How Divorce Can Impact Your Business

A divorce will impact many areas of your life, whether indirectly or directly. Of course, there is simply no denying the emotional toll a divorce can take and the very real concerns you may have about what will become of your assets. These particular concerns are usually more intense if you happen to own a business.

It is possible you can make it through your divorce with your business intact and even healthier than before. However, as with many decisions in business, getting a positive outcome in your divorce will require some thinking ahead and preparation. This is why it is vital that you learn the different ways a divorce can impact your business. Otherwise, you won’t be able to plan ahead to prevent them or handle them in the best manner possible.

Impact on Your Assets

Generally, the most direct way a divorce will impact a business is through the division of assets of the marriage. Exactly how this will affect your business will depend on whether your business is a marital asset or your separate property.

Marital assets are largely defined by their acquisition date. If you owned your business before your marriage, it may be your separate property. If you acquired the business during the marriage, it might be marital property even if your spouse was never involved in running it. However, keep in mind that there are exceptions here depending on your situation. If separate business assets became commingled with marital ones, for example, those business assets may be viewed as marital property. If you acquired a business during the marriage using your own separate assets or inherited it from someone, it may be viewed as separate property.

When you divide property in your divorce, only your marital assets will be involved. If your business is viewed as a marital asset, you may need to negotiate with your spouse to leave that business alone in exchange for other valuable assets.

Impact on Your Partnership

Sometimes, a divorce will change the leadership or ownership structure of a business. For example, if you and your spouse were co-owners and operators of a family business, the divorce could leave you running everything on your own. In this situation, you may need to bring in a new partner to help you.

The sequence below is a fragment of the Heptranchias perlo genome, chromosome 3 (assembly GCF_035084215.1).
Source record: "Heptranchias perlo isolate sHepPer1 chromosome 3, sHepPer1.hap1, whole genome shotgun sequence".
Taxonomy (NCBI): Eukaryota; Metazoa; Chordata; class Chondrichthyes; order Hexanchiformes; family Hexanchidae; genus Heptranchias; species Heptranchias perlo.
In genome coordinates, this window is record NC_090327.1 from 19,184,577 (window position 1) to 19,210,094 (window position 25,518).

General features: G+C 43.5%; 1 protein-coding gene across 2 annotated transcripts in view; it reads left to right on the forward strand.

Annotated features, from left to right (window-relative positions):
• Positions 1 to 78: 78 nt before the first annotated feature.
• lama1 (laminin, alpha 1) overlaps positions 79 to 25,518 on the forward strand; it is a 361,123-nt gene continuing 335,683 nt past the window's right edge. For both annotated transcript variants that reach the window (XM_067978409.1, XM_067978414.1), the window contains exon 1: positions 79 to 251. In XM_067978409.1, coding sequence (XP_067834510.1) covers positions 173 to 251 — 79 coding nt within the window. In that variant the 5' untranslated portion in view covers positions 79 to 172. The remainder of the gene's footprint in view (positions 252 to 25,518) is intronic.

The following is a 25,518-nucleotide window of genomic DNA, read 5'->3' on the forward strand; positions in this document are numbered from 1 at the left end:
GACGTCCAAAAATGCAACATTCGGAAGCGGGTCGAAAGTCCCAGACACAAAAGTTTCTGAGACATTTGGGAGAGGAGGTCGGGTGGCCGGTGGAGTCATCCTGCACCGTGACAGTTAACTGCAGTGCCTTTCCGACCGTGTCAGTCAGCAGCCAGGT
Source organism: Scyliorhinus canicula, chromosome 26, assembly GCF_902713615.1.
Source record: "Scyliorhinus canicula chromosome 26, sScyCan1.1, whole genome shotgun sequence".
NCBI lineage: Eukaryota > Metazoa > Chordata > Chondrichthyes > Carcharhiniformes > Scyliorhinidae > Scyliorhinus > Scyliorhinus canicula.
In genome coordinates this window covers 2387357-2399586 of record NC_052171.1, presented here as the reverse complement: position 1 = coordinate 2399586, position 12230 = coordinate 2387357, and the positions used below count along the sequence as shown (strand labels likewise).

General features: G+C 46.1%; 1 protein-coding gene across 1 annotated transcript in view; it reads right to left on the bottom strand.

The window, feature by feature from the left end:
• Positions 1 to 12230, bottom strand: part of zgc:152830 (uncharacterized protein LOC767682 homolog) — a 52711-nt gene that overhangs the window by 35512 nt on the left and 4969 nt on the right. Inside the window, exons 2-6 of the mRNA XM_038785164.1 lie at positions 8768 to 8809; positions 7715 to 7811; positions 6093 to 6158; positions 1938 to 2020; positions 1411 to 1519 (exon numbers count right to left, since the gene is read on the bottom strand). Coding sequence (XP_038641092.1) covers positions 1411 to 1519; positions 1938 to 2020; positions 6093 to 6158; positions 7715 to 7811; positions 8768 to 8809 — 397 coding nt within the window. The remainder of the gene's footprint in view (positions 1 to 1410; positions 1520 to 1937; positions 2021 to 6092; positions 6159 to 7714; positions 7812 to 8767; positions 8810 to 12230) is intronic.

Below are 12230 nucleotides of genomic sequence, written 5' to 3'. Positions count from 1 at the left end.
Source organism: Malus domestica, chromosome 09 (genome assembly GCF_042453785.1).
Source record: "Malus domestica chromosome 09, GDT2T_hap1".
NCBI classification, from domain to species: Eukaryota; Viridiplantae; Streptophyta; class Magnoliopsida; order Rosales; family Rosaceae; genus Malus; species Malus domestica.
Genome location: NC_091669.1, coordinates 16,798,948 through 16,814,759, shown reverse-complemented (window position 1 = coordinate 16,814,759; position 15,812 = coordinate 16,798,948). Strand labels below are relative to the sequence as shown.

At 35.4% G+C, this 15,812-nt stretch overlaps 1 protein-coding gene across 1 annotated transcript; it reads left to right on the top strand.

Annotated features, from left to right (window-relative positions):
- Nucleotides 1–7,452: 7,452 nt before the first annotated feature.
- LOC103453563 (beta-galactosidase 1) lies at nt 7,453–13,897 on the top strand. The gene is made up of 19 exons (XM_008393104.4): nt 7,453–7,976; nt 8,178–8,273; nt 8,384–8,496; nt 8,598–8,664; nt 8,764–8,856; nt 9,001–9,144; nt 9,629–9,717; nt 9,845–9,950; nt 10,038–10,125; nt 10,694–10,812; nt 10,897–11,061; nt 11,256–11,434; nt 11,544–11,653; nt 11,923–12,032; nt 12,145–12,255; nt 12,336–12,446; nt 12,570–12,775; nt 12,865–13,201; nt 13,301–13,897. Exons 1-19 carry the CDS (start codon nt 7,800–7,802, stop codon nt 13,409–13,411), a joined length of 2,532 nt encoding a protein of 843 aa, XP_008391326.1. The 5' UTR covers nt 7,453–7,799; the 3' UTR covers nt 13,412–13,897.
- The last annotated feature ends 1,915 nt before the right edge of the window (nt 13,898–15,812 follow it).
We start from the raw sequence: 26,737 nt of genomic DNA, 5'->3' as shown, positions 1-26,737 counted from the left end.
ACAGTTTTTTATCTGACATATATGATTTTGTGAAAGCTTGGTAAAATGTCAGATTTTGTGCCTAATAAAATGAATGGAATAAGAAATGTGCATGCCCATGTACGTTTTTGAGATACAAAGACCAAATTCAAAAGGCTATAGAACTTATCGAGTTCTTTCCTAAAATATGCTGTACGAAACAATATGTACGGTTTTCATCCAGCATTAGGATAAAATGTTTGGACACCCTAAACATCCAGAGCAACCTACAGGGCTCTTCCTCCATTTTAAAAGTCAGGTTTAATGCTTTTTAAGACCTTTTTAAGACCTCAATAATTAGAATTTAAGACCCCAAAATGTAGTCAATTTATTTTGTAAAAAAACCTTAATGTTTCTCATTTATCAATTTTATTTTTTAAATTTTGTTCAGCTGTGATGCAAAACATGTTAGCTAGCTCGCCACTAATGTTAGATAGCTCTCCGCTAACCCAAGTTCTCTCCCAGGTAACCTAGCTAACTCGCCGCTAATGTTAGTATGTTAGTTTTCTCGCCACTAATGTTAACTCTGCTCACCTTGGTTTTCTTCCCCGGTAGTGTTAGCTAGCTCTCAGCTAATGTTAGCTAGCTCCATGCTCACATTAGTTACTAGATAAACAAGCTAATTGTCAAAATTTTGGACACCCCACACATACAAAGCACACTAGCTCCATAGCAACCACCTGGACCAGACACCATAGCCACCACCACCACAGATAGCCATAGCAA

In other cases, divorcing spouses choose to work together in the family business. This may be an option if you are both still able to work together professionally despite the end of the marriage. If you are considering this route, you should have a more formal partnership agreement in place. This will clearly define your respective responsibilities and roles and set restitution methods for potential disputes in the future.

Impact on Your Reputation

Divorce can, unfortunately, become a public affair for business owners. While your divorce is unlikely to face the same level of scrutiny as a public figure who owns a very large corporation, you may find that it is still affecting the reputation of your business. If, for example, your business has a “family values” reputation, a divorce can call that into question for some people. It can also worry employees who are now concerned about the outlook of the company.

The more contentious your divorce becomes, the more likely it will harm the public perception of your business. You may be able to reduce that harm by keeping the divorce as private as you can and making a real effort to negotiate a civil settlement with your spouse.

Divorcing as a business owner brings with it many additional challenges. Contact an experienced divorce attorney for help as soon as you can.